This morning began with the usual early 6:00 start that marked the beginning of day 5! We loaded onto tricycles and rode to our ever-famous Casa Lim, where we had a breakfast of rice, sausages, egg and special sweet bread that is made of a local plant. In order to get to know one another from different schools, we were sat according to our house address numbers. Like always conversation flowed between school groups naturally and was lively as ever.
After breakfast we drove to the school to begin the day’s work. The schools divided into two groups: one group scrubbing the dirt and moss off planting boxes, while the other painted them a bright green. Once we were finished, we interacted with the kids from all the classes. Personally, we mostly interacted with the hearing-impaired students and learnt sign language. The students and teachers then organized a goodbye ceremony, which was an all-around bittersweet experience. As grateful and as happy as we felt, we were also heartbroken to say our last goodbyes. As tears and hugs were exchanged, we departed the school for the final time.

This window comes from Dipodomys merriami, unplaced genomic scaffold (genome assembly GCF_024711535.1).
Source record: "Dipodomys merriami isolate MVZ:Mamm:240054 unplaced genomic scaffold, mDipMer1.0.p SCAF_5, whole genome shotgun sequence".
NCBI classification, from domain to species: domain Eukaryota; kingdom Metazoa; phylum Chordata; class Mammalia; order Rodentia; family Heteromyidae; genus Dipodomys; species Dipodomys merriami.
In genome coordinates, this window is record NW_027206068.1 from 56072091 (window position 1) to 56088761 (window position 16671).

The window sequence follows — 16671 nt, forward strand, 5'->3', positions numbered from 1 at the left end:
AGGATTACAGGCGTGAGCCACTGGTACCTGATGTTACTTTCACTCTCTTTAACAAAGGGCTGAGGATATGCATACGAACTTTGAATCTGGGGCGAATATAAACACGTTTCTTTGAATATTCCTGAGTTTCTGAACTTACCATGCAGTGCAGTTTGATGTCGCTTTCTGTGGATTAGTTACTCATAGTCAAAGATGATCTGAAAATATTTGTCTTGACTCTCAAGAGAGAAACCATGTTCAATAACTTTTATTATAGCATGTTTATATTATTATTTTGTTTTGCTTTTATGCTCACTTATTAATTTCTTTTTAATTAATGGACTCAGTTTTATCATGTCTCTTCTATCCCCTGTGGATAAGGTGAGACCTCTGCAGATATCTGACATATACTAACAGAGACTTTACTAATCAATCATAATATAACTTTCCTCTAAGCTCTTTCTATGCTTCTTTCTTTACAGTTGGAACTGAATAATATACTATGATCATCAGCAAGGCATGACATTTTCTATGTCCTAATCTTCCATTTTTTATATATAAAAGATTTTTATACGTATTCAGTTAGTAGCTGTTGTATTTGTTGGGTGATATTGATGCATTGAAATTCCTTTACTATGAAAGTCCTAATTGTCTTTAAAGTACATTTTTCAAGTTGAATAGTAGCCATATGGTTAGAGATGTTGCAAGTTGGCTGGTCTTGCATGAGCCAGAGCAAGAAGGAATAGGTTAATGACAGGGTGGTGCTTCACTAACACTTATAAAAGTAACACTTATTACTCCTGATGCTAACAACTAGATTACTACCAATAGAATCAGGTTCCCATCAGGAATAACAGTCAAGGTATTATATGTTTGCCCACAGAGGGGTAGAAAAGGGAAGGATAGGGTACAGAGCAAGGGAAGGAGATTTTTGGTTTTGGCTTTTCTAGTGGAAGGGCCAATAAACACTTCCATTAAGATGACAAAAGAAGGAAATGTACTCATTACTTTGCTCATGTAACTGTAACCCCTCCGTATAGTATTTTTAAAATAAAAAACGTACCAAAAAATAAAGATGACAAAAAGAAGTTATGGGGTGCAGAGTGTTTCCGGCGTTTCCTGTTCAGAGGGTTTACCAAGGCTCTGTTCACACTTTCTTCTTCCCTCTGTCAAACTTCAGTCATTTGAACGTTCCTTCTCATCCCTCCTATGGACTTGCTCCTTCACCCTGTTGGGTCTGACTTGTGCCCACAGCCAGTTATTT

We proceeded to Casa Lim for a lunch of rice, chicken on a stick, noodles and fruit, this time ordered by the number of uncles we had (Thank you Daniel for that suggestion). We were given a gift of Polverone by those at the Special Education school. After those were distributed, we collected our washing from the day before.
After lunch, we went in a workers truck to Brother Ed’s farm to discover our new task for the day: loading the trucks with the sugar cane plants. In an hour and 40 minutes, we were able to fill two trucks with sugar cane. The process consisted of piling sugar cane plants onto our shoulders and walking them towards the truck. A small plank of wood was placed, acting like a ramp, to climb up into the truck to dump the plants in. They were then hacked into smaller pieces by one of the farm workers. To travel back towards the front of the farm, everyone got into groups and took turns riding a Carabou.
At dinner, we ate rice, pork on a stick, vegies and watermelon. After dinner we were given the choice of participating in the eating of traditional Filipino foods. These included chicken feet, chicken intestines, chicken gizzard, chicken anus and balut (fertilized chicken egg). This was followed by the surprise option of bat and snake. Keisha, a member of our group, broke the female record for the most baluts eaten, which was 15!
All of our love to our friends and family back home,
Lizzie and Shelby